Event Title

Airfare in Domestic Non-Stop Hub-To-Hub Markets: A Time Series Analysis

Location

CSU 202

Start Date

18-4-2016 10:00 AM

End Date

18-4-2016 11:00 AM

Student's Major

Economics

Student's College

Social and Behavioral Sciences

Mentor's Name

Kwang Woo Park

Mentor's Department

Economics

Mentor's College

Social and Behavioral Sciences

Description

The purpose of our research is to analyze airfare determinants. The US airline industry provides 11 million jobs to the economy and accounts for 5% of US GDP. The ability of an airline to transport efficiently is an important driver of economic growth. Hence, it is valuable to understand the economic agents and market behaviors of the airline industry in terms of the US economy. In this paper, we analyze historical and present determinants of airfare and aim to deduce what forces have kept airfare high in a recent period of low fuel prices and continued efficiency gains in airplanes and route networks. This paper offers a brief history of the US airline industry since deregulation in 1978 and a review of important empirical research. Previous studies have suggested the consolidation and merging over the past decade has shifted the competitive nature of the market away from pure competition towards monopolistic and duopolistic. We conduct a time-series analysis of airfare in a hub-to-hub airport-pair market. We find that the Delta/Northwest merger has caused a significant increase in the 25th percentile ticket price for non-stop passengers in a hub-to-hub market. Our results also suggest that, since 2001, legacy competition has become less influential on airfare, while low-cost carrier competition has maintained relatively large downward pressure. Our research has important implications regarding the competitive nature of domestic airline markets, which is a critical component of research into the efficacy of potential regulatory policies.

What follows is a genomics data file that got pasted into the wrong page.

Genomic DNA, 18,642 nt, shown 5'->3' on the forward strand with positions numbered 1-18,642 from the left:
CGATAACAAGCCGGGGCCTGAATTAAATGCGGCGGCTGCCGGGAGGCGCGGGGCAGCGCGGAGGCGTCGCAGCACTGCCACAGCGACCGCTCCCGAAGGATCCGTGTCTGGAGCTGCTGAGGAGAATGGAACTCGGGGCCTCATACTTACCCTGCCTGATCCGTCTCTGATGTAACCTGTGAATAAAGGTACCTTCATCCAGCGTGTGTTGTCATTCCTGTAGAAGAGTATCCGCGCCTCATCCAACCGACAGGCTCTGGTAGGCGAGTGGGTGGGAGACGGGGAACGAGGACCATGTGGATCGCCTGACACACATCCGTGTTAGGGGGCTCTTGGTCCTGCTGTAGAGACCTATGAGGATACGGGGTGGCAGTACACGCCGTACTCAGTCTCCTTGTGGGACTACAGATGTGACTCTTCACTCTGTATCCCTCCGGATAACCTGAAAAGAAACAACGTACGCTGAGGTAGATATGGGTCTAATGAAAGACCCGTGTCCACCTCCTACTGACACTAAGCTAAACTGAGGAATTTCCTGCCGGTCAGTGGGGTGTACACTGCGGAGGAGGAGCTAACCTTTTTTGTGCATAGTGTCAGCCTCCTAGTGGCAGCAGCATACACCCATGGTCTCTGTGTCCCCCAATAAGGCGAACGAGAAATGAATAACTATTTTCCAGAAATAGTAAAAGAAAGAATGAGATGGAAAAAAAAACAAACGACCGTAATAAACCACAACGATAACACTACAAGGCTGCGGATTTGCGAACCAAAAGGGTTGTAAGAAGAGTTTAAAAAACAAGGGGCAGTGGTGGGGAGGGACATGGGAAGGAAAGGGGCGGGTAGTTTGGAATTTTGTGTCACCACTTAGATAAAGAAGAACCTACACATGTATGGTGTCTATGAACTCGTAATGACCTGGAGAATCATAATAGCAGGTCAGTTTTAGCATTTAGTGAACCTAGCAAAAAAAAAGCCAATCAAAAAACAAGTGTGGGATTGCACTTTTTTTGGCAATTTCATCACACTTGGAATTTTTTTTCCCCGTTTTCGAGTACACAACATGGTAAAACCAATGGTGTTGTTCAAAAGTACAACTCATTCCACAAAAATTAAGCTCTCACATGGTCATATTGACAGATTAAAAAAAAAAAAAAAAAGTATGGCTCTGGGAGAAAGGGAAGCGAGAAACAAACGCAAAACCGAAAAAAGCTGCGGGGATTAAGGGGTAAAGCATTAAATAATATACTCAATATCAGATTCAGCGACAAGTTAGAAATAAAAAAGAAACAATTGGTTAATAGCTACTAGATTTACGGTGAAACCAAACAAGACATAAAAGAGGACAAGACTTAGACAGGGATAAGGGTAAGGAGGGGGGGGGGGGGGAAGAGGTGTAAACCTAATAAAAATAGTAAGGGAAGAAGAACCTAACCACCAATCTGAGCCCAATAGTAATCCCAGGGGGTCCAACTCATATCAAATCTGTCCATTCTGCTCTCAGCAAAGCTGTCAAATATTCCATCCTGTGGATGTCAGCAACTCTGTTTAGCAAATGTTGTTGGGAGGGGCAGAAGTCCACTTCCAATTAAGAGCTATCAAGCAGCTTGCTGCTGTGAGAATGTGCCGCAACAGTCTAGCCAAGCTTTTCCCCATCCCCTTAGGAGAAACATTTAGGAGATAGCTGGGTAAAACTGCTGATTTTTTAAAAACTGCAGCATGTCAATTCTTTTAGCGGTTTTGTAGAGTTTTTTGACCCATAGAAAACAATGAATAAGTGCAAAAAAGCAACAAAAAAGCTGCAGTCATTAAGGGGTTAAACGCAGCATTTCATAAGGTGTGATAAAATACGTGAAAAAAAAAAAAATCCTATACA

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Apr 18th, 10:00 AM Apr 18th, 11:00 AM

Airfare in Domestic Non-Stop Hub-To-Hub Markets: A Time Series Analysis

CSU 202

The purpose of our research is to analyze airfare determinants. The US airline industry provides 11 million jobs to the economy and accounts for 5% of US GDP. The ability of an airline to transport efficiently is an important driver of economic growth. Hence, it is valuable to understand the economic agents and market behaviors of the airline industry in terms of the US economy. In this paper, we analyze historical and present determinants of airfare and aim to deduce what forces have kept airfare high in a recent period of low fuel prices and continued efficiency gains in airplanes and route networks. This paper offers a brief history of the US airline industry since deregulation in 1978 and a review of important empirical research. Previous studies have suggested the consolidation and merging over the past decade has shifted the competitive nature of the market away from pure competition towards monopolistic and duopolistic. We conduct a time-series analysis of airfare in a hub-to-hub airport-pair market. We find that the Delta/Northwest merger has caused a significant increase in the 25th percentile ticket price for non-stop passengers in a hub-to-hub market. Our results also suggest that, since 2001, legacy competition has become less influential on airfare, while low-cost carrier competition has maintained relatively large downward pressure. Our research has important implications regarding the competitive nature of domestic airline markets, which is a critical component of research into the efficacy of potential regulatory policies.

Recommended Citation

Stenerson, Karl. "Airfare in Domestic Non-Stop Hub-To-Hub Markets: A Time Series Analysis." Undergraduate Research Symposium, Mankato, MN, April 18, 2016.
http://cornerstone.lib.mnsu.edu/urs/2016/oral-session-02/1